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Soviet Union

Chapter 4. Nationalities and Religions

ON FEBRUARY 17, 1988, General Secretary Mikhail S. Gorbachev declared that the nationalities question in the Soviet Union was a "crucially important vital question" of the times. He went on to call for a "very thorough review" of Soviet nationalities policy, an acknowledgment of the failure of the past Soviet regimes' attempts to solve the problem of nationalities that was inherited from tsarist Russia. With remarkable candor, Gorbachev admitted that the problem not only still existed but that it was more acute than ever.

For close to seventy years, Soviet leaders had maintained that frictions between the many nationalities of the Soviet Union had been eliminated and that the Soviet Union consisted of a family of nations living harmoniously together, each national culture adding to and enriching the new Soviet culture and promoting the development of a single Soviet nationality. However, the national ferment that shook almost every corner of the Soviet Union in the late 1980s proved that seventy years of communist rule had failed to obliterate national and ethnic differences and that traditional cultures and religions would reemerge given the slightest opportunity. This unpleasant reality facing Gorbachev and his colleagues meant that, short of relying on the traditional use of force, they had to find alternative solutions in order to prevent the disintegration of the Soviet empire. Whether they succeed or fail in this task will, to a large degree, determine the future of the Soviet Union.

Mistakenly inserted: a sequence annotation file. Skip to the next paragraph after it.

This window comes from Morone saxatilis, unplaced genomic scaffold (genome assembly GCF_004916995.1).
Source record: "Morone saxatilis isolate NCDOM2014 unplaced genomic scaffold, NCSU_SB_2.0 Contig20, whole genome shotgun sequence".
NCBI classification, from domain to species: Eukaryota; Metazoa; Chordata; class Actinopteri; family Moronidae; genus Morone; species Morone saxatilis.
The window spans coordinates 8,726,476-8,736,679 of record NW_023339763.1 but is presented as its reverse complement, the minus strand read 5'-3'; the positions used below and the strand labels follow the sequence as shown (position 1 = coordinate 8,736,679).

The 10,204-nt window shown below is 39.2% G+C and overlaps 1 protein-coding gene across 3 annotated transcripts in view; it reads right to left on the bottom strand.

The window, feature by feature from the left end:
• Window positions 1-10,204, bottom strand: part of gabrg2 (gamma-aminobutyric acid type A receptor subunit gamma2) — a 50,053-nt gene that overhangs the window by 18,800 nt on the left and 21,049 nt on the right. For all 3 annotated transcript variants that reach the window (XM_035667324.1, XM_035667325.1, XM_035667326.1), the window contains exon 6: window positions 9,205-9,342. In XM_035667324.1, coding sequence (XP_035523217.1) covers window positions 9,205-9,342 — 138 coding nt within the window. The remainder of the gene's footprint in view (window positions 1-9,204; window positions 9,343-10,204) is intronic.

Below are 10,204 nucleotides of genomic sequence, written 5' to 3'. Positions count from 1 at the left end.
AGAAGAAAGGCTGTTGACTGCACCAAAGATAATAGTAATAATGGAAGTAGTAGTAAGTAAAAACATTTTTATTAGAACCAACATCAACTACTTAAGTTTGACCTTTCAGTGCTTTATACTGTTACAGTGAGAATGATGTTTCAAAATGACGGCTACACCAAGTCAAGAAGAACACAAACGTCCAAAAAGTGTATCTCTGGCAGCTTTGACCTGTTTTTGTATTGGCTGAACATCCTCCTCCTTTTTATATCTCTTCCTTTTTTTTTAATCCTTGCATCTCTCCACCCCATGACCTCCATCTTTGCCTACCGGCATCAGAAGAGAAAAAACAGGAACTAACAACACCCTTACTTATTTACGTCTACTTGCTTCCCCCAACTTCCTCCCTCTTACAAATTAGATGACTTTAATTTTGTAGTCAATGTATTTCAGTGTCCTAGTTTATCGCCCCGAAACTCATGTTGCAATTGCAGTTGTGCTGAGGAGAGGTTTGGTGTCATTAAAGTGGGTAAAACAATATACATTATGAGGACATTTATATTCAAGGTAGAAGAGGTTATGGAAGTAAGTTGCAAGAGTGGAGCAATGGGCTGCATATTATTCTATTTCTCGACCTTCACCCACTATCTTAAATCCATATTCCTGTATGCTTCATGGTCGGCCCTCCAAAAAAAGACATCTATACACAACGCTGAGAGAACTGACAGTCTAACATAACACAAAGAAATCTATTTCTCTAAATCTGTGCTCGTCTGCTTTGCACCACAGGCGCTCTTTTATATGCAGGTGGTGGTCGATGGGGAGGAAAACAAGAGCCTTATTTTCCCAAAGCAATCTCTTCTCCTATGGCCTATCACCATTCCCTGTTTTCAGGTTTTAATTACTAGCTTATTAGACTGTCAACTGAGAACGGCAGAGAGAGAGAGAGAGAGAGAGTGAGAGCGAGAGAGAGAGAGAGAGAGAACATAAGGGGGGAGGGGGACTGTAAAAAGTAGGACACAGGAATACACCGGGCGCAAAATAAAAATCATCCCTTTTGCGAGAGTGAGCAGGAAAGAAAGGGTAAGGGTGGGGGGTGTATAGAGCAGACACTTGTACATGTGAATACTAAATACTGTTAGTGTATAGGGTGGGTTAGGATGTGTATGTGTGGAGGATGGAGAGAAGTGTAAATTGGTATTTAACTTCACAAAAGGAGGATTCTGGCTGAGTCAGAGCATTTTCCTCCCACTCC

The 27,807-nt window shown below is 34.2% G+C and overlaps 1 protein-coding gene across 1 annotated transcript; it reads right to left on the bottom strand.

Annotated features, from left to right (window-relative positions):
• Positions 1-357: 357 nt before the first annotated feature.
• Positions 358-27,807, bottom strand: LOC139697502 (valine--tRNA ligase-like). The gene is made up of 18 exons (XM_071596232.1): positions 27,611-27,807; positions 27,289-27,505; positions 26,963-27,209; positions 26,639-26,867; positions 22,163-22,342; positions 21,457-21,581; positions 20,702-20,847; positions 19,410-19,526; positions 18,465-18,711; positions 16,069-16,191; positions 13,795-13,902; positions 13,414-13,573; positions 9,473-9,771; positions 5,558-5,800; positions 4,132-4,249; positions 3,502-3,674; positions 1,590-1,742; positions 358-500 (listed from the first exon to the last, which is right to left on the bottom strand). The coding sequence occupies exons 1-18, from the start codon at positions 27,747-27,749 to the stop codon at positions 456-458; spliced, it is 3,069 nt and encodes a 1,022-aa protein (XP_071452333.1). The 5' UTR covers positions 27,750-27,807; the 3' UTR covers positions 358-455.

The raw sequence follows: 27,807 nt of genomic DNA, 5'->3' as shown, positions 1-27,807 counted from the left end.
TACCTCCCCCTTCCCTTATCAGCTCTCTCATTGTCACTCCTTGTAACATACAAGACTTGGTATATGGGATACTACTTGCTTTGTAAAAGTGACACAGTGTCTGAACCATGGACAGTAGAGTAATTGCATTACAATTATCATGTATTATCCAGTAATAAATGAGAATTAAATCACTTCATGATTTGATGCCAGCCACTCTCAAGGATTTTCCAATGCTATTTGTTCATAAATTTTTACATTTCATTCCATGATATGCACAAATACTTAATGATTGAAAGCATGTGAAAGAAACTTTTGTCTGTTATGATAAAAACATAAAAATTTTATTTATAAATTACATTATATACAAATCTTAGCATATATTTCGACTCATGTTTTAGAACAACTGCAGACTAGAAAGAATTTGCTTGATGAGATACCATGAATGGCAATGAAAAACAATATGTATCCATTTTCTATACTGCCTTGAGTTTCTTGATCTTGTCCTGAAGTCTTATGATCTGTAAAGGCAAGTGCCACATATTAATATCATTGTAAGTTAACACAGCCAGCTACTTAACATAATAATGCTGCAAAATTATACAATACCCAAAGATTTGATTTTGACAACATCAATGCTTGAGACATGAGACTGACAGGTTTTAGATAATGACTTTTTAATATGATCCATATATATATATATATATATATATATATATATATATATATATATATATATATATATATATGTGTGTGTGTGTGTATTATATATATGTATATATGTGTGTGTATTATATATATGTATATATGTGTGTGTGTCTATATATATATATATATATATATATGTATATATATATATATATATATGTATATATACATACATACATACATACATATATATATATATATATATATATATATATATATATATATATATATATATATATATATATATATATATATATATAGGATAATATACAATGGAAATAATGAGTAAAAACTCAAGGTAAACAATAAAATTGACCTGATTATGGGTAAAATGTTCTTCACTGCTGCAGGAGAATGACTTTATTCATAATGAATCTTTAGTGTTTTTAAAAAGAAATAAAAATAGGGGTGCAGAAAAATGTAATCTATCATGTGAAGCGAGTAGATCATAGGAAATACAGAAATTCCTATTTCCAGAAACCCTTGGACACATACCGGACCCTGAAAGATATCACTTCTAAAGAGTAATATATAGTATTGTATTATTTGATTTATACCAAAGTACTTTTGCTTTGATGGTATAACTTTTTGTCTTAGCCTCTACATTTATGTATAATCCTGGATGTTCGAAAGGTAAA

The extensive multinational empire that the Bolsheviks (see Glossary) inherited after their revolution was created by tsarist expansion over some four centuries. Some nationality groups came into the empire voluntarily, but most were brought in by force. Generally, the Russians and most of the non-Russian subjects of the empire shared little in common--culturally, religiously, or linguistically. More often than not, two or more diverse nationalities were collocated on the same territory. Therefore, national antagonisms built up over the years not only against the Russians but often between some of the subject nations as well.

Like its tsarist predecessor, the Soviet state has remained ethnically complex (see fig. 10). Indeed, the distinctions between the various nationalities of the Soviet Union have sharpened during the Soviet period. The concessions granted national cultures and the limited autonomy tolerated in the union republics (see Glossary) in the 1920s led to the development of national elites and a heightened sense of national identity. Subsequent repression and Russianization (see Glossary) fostered resentment against domination by Moscow and promoted further growth of national consciousness. National feelings were also exacerbated in the Soviet multinational state by increased competition for resources, services, and jobs.

Data as of May 1989